Manual Set An IP Address

I suspect my router may be the cause but the Tablo keeps changing IP addresses whenever the router reboots (from a power failure or I change a setting that requires a reboot).  When this happens I have to re-set the port forwarding with the new address for Tablo Connect.  Is there a way to manually set the IP address on the Tablo, that is to, not have it automatically assigned by the router?  I have it hooked up via network cable, not WiFi.

BTW, the product is awesome!  I hope the support for Chromecast gets here soon!

Current Tablo Software: 2.1.8 (as of April 25)

Generally your router assigns IP addresses.  I know on my asus router if I want to give one of my devices a permanent IP I log into it, and assign the mac address the desired IP.  Not sure if all routers have this feature, but if I were you I would start there. 

@murbino - Try assigning a static IP and that should help. 

Also, Chromecast works with our Android app right now!

I have a ActionTec C1000A Modem/Router.  I can only get one of the ports to open.  It is the middle port of the three.  Will it work with one port open? 

@murbino Let us know what kind of router you’re using - we may be able to find a walkthrough to assign a static IP for you.

@DoveMan We’d be happy to walk you through/create a guide on port forwarding for you. Just send us a note with the details.

I have a ActionTec C1000A Modem / Router all in one for CentryLink.  I can enter starting port 21030 and ending port 21032.  It shows as working in the modem configuration.  But it my Tablo only shows 21031 as working.  Thanks


You must forward each port individually, each external port has a different internal port to be forwarded too. Sounds like you’re doing port range forwarding (forwarding ports 21030-21032 to only one port), which is not exactly what you want to do.

My suggestion is open a ticket with Tablo Support and they will provide you with step by step walkthrough.

@theuser86 I tried it doing the ports individually also with the same result.  In the modem configuration it shows all three ports are open but my Tablo shows only 21031 working.  I will open a ticket with support.  Thanks

Check to make sure something else isn’t already using that port assignment.  My NAS drive was using the port Tablo needed.  I removed NAS, removed the auto assignment for the NAS from the modem, forwarded the Tablo port I needed and once I connected my NAS, it just chose a different one to use.

@DoveMan Were you able to get this up and running?

sorry, but i just have to comment about symantics here. the fact is, currently, there is no way to assign a static ip to the tablo.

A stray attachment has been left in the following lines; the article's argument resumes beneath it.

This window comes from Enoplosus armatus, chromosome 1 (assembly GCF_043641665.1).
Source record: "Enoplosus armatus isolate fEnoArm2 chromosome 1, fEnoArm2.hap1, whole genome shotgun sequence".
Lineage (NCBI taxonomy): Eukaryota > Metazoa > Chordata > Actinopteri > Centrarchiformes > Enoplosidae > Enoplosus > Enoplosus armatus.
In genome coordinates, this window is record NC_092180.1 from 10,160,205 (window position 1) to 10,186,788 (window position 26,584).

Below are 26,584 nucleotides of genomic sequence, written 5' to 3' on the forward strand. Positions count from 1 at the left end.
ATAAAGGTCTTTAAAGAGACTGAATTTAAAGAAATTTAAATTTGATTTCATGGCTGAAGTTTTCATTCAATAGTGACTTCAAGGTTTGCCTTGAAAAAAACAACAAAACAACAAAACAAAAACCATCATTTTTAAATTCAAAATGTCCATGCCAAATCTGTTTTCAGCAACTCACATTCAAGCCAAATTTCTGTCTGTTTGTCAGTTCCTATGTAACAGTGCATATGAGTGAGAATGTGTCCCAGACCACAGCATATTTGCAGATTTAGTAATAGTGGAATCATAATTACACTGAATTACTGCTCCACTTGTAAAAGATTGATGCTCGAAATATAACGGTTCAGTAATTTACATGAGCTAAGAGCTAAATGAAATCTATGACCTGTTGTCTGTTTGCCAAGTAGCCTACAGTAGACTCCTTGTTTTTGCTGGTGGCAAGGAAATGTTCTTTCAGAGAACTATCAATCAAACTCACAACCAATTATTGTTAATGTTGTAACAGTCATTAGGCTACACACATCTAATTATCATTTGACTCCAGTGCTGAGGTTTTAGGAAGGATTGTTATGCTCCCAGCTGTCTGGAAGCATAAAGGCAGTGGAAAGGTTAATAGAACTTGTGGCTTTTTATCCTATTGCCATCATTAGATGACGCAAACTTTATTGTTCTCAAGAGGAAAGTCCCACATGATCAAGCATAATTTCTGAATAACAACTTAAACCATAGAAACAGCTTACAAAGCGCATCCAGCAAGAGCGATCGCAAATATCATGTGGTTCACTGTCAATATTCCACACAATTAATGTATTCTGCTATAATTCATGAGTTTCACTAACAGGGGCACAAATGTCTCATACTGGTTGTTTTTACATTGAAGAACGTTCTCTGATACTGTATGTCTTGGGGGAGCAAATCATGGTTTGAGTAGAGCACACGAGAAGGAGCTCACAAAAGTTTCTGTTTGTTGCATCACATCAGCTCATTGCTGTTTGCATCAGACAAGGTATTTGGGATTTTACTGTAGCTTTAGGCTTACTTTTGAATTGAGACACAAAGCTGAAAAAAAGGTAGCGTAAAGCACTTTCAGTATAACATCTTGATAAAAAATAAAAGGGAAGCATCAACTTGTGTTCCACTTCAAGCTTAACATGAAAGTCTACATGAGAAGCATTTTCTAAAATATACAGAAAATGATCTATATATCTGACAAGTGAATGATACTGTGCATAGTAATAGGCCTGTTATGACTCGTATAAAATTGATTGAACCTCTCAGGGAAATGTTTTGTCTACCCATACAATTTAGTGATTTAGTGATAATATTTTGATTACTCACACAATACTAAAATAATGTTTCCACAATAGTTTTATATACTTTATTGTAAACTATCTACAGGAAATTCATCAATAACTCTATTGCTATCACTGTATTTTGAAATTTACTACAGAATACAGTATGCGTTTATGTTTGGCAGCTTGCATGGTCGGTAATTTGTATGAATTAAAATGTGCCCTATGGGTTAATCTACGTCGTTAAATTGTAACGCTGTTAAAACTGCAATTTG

static ip is assigned on the client device. since there is no way to do this on the tablo…hence static ip not possible. what some are referring to as assigning a static ip is actually done on the router. and as such, this is actually known as “dhcp reservation” or “static dhcp”. in this case, what you are telling to router to do is to assign the tablo the same ip address each time the tablo connects.

static ip = the client device (tablo) tells the router what ip it wants to use.
static dhcp = the router assigns the same ip each time the client device requests an ip.

sorry for the rant. just want people to use the correct terms so that there is no confusion.
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It’s good people are properly educated. DHCP reservation is a feature most routers have, people just don’t know how to use it.

I don’t use it and my Tablo works fine.

Using DHCP reservations or not is really dependent on how good the router is about name resolution and what OS end points reference that. I learned a few years back that one of my routers was awesome and the other three I’ve owned were not. Since I started using DHCP reservations for “server” devices most of the issues I had have gone away.

There are some truly craptastic routers on the market these days, even from the “name brands” n

Thank you rem - that’s what I’ve been saying. Static is assigned on the device getting and/or using the IP address. It’s typed into the settings screen of the “endpoint”. 

A reservation or persistant IP or “sticky IP” as some call it - different animals and done at the router or DHCP server, etc…
It’s simple for me to remember it this way - static you set on the endpoint, reserved is reserved by and in the place or thing that hands out addresses. Like a reservation at a restaurant and you tell them you want the corner booth, they write down that when you arrive, you get the corner booth.  You didn’t bring your own table, well, maybe you did, dunno about some folks.

For a truly static IP, in a quicky “in few words although not necessarily correct to the n’th degree” no DHCP request is made for an address. 
You can still have the DHCP server or service give you other things, just not the IP address. 
Reserved is nice as you can manage the addresses of many devices more easily, and change them as needed, where if you need to change many static addresses, you visit a lot of devices, or RDP into a lot of servers. Reserved is great for management and simple if you change subnets or networks, you tell the DHCP server to hand a new address to the MAC address of the server(s) and never touch the servers save for a quick reboot, which could be scripted remotely.